Re concrete slabs: I don't know if you can put radiant heating on top of an existing slab, but radiant is a great way to go.
Posted by Ada, a resident of the Midtown neighborhood, on Feb 9, 2010 at 4:09 pm
Yes, "there are a lot more rules in CA than in most states", but they don't explain hundreds of thousands of price differential. I think we need to collectively push back on outrangeous mark ups and find more economical ways to source and build. I heard some smart people in the Penninsula manage to cut the construction costs down to $80/sq.ft by smart negotiation and shopping around. They also flew contractor from Arizona and paid for his studio apartment here. There are many ways to save, especially if you have time, but since most of us do not have time to manage projects ourselves and because our time costs a lot more than what we could save we end up paying through the nose. Recent example - 2 quotes from certified electricians for track lighting along the exposed roof beams. First quote was $8K, the second quote was $1K - go figure out!
Posted by litebug, a resident of another community, on Feb 9, 2010 at 8:21 pm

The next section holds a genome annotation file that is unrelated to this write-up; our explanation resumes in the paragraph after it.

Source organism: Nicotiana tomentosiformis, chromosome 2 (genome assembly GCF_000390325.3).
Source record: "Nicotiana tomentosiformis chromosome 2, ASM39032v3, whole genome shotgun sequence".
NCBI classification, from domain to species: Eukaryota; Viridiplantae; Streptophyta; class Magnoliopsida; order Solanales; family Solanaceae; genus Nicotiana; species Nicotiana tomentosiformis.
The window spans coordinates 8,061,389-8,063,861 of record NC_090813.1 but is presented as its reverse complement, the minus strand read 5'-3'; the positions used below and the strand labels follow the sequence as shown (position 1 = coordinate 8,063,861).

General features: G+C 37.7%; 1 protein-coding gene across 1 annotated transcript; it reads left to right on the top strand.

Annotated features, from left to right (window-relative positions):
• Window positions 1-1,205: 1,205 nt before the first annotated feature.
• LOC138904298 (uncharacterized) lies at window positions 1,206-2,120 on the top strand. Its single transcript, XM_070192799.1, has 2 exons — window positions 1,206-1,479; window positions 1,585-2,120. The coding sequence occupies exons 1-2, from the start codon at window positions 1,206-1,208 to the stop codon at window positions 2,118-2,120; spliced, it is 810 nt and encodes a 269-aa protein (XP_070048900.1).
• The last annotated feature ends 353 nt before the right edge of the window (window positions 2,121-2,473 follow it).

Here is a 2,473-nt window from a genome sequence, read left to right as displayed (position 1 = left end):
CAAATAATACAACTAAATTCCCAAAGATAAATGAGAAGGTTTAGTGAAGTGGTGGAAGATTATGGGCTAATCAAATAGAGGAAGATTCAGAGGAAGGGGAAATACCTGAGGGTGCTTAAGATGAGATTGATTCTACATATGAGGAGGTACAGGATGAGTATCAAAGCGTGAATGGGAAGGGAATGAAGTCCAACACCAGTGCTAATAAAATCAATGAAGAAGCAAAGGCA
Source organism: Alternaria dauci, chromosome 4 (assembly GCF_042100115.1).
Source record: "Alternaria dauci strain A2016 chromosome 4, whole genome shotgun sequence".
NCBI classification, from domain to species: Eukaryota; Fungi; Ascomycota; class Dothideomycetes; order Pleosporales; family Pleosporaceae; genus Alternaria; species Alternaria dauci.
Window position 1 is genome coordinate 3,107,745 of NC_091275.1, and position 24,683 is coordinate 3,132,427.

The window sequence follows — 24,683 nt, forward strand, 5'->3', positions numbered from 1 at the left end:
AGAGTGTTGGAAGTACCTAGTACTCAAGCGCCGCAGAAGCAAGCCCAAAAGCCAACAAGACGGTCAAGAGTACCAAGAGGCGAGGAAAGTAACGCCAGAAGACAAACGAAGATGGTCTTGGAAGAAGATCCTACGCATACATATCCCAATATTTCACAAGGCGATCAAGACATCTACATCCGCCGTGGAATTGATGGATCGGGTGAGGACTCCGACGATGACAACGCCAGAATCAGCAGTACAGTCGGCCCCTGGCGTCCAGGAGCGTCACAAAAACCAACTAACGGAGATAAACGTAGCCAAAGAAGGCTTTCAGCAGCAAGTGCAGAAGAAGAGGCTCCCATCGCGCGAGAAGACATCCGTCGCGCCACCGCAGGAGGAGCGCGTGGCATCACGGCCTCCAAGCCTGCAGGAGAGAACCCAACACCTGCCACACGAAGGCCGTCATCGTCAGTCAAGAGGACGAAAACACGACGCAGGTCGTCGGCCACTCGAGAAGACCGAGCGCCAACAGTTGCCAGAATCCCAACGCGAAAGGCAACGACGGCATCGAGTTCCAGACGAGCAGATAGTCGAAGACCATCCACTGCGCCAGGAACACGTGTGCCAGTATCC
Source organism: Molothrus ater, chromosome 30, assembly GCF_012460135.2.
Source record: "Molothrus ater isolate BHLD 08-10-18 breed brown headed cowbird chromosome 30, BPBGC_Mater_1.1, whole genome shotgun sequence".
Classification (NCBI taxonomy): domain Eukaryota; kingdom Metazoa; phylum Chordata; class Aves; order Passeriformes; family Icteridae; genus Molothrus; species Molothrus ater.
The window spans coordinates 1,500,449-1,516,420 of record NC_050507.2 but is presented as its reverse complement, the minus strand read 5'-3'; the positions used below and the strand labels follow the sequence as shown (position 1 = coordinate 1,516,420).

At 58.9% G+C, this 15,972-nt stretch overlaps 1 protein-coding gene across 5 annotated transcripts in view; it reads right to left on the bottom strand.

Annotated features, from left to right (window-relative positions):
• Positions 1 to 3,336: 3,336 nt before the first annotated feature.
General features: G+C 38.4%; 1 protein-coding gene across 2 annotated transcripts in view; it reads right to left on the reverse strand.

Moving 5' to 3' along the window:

If you are interested in manufactured homes you might check with Sunset Magazine. I seem to remember some feature articles about them in there in the past.
As a dedicated watcher of HGTV I've seen several shows featuring some very attractive manufactured homes. In one episode they showed how they were made, transported, set up, etc. It was very interesting. In another, the manufactured home had to be able to withstand hurricanes. There are usually customization options.
I have heard that it can sometimes be harder to get a mortgage for them than for stick-built homes. I don't know about the insurance and tax implications but they should be investigated.
Posted by Oldhouse, a resident of another community, on Feb 10, 2010 at 1:01 am
Thanks to the O.P. for the great question, and all the very helpful information and advice. I wish there was a website, similar to Yelp, where you could get recommendations about architects, contractors, and information about remodeling and construction. I have thought about remodeling v. rebuilding for years but thought it was all too expensive to even consider. Now I have some hope that there are feasible ways out there. Please keep posting more on this!